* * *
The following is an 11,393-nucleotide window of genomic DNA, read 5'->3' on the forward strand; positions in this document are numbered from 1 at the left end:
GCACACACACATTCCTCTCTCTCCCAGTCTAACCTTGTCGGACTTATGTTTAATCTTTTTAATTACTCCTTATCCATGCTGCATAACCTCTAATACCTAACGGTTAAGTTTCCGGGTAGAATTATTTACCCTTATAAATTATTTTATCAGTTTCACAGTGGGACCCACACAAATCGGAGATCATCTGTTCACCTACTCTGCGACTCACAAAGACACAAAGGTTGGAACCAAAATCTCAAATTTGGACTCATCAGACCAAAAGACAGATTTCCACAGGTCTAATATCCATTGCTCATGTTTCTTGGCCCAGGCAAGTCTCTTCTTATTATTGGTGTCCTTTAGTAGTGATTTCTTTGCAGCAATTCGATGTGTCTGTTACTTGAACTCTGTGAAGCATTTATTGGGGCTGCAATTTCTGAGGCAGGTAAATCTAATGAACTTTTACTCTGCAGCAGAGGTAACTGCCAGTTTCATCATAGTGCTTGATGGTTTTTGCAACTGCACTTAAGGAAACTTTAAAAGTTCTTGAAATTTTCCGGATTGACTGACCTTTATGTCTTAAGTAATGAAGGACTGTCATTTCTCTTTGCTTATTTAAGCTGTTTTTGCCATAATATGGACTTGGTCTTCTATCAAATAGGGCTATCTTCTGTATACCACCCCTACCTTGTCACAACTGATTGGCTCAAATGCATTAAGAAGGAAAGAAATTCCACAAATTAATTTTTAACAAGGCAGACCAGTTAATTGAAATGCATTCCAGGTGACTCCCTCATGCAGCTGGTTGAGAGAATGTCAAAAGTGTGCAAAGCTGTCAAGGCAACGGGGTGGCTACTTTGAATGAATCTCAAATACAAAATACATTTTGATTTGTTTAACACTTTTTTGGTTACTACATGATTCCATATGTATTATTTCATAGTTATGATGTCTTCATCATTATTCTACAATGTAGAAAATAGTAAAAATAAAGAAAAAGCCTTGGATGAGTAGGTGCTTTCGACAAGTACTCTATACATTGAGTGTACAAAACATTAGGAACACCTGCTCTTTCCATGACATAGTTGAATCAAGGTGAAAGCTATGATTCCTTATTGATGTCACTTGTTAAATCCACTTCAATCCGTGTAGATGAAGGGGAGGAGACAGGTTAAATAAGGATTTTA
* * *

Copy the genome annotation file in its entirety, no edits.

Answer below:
The following is an 11,393-nucleotide window of genomic DNA, read 5'->3' on the forward strand; positions in this document are numbered from 1 at the left end:
GCACACACACATTCCTCTCTCTCCCAGTCTAACCTTGTCGGACTTATGTTTAATCTTTTTAATTACTCCTTATCCATGCTGCATAACCTCTAATACCTAACGGTTAAGTTTCCGGGTAGAATTATTTACCCTTATAAATTATTTTATCAGTTTCACAGTGGGACCCACACAAATCGGAGATCATCTGTTCACCTACTCTGCGACTCACAAAGACACAAAGGTTGGAACCAAAATCTCAAATTTGGACTCATCAGACCAAAAGACAGATTTCCACAGGTCTAATATCCATTGCTCATGTTTCTTGGCCCAGGCAAGTCTCTTCTTATTATTGGTGTCCTTTAGTAGTGATTTCTTTGCAGCAATTCGATGTGTCTGTTACTTGAACTCTGTGAAGCATTTATTGGGGCTGCAATTTCTGAGGCAGGTAAATCTAATGAACTTTTACTCTGCAGCAGAGGTAACTGCCAGTTTCATCATAGTGCTTGATGGTTTTTGCAACTGCACTTAAGGAAACTTTAAAAGTTCTTGAAATTTTCCGGATTGACTGACCTTTATGTCTTAAGTAATGAAGGACTGTCATTTCTCTTTGCTTATTTAAGCTGTTTTTGCCATAATATGGACTTGGTCTTCTATCAAATAGGGCTATCTTCTGTATACCACCCCTACCTTGTCACAACTGATTGGCTCAAATGCATTAAGAAGGAAAGAAATTCCACAAATTAATTTTTAACAAGGCAGACCAGTTAATTGAAATGCATTCCAGGTGACTCCCTCATGCAGCTGGTTGAGAGAATGTCAAAAGTGTGCAAAGCTGTCAAGGCAACGGGGTGGCTACTTTGAATGAATCTCAAATACAAAATACATTTTGATTTGTTTAACACTTTTTTGGTTACTACATGATTCCATATGTATTATTTCATAGTTATGATGTCTTCATCATTATTCTACAATGTAGAAAATAGTAAAAATAAAGAAAAAGCCTTGGATGAGTAGGTGCTTTCGACAAGTACTCTATACATTGAGTGTACAAAACATTAGGAACACCTGCTCTTTCCATGACATAGTTGAATCAAGGTGAAAGCTATGATTCCTTATTGATGTCACTTGTTAAATCCACTTCAATCCGTGTAGATGAAGGGGAGGAGACAGGTTAAATAAGGATTTTA